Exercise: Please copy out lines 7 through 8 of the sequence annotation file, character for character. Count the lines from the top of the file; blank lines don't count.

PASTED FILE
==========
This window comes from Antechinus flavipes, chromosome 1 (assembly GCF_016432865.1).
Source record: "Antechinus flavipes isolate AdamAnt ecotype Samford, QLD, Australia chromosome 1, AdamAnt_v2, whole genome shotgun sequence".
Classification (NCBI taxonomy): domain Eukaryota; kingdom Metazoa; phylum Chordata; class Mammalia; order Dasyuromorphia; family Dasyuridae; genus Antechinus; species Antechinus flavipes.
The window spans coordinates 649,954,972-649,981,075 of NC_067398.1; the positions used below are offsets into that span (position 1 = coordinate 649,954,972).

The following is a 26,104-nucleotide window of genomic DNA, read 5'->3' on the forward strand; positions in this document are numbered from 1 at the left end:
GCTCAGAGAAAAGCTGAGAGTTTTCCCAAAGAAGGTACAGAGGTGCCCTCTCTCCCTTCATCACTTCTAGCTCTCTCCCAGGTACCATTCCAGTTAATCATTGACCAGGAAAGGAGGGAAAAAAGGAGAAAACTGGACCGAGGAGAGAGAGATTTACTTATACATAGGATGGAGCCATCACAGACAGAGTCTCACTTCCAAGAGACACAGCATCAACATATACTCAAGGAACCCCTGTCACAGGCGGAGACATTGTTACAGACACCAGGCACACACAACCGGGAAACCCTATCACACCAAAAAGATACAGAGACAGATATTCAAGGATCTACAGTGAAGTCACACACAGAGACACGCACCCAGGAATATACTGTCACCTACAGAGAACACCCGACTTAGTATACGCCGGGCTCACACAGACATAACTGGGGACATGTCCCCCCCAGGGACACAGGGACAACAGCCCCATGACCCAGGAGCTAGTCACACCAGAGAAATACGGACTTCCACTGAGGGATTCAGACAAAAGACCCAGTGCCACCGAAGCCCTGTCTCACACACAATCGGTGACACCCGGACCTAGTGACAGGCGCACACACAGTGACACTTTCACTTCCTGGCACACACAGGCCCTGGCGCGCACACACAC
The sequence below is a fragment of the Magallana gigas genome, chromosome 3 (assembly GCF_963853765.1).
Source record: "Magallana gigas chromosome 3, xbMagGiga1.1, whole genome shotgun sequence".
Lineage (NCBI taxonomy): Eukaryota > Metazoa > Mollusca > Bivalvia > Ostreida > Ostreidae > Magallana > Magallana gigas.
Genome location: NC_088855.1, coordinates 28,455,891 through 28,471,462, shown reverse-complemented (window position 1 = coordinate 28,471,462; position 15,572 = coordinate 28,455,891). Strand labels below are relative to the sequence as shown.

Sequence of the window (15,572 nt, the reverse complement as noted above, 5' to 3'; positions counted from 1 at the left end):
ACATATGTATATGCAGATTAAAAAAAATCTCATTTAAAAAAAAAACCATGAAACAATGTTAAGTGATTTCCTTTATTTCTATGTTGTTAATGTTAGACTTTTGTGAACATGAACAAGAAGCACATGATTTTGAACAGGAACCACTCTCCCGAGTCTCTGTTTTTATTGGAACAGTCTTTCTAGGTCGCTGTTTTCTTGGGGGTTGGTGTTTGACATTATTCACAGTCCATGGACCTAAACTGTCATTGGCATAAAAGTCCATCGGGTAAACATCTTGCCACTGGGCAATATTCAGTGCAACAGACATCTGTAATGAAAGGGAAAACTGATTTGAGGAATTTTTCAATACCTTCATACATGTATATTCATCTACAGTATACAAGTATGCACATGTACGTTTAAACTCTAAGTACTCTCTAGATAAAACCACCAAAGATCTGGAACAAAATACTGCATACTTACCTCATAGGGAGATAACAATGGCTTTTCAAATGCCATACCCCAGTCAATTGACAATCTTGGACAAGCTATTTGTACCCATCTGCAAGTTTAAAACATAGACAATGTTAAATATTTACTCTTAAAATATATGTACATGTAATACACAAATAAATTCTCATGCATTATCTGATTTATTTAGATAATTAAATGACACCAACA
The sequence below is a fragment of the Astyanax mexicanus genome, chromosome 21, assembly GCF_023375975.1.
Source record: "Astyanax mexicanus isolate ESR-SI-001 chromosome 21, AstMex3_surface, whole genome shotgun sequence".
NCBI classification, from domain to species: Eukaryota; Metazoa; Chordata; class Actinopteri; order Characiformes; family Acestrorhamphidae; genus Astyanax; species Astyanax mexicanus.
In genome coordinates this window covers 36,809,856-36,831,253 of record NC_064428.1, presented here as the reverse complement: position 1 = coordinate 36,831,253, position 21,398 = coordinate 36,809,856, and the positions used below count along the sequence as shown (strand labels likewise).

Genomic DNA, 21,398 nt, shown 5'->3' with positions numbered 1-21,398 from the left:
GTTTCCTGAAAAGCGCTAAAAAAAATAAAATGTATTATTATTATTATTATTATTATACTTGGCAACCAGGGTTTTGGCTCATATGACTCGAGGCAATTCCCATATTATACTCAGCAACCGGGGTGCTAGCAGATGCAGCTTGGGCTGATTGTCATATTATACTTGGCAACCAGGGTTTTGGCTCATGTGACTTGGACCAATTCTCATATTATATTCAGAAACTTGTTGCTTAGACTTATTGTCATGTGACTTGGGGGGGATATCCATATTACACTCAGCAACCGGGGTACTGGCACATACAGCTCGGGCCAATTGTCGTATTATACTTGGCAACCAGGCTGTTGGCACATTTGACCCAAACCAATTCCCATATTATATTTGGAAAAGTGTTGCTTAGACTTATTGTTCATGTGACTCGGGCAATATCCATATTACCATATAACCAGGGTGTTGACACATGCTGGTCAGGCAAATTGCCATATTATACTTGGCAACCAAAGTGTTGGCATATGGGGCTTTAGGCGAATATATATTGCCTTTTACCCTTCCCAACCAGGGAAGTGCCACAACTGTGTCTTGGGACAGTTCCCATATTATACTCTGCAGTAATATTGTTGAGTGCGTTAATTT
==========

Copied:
The sequence below is a fragment of the Magallana gigas genome, chromosome 3 (assembly GCF_963853765.1).
Source record: "Magallana gigas chromosome 3, xbMagGiga1.1, whole genome shotgun sequence".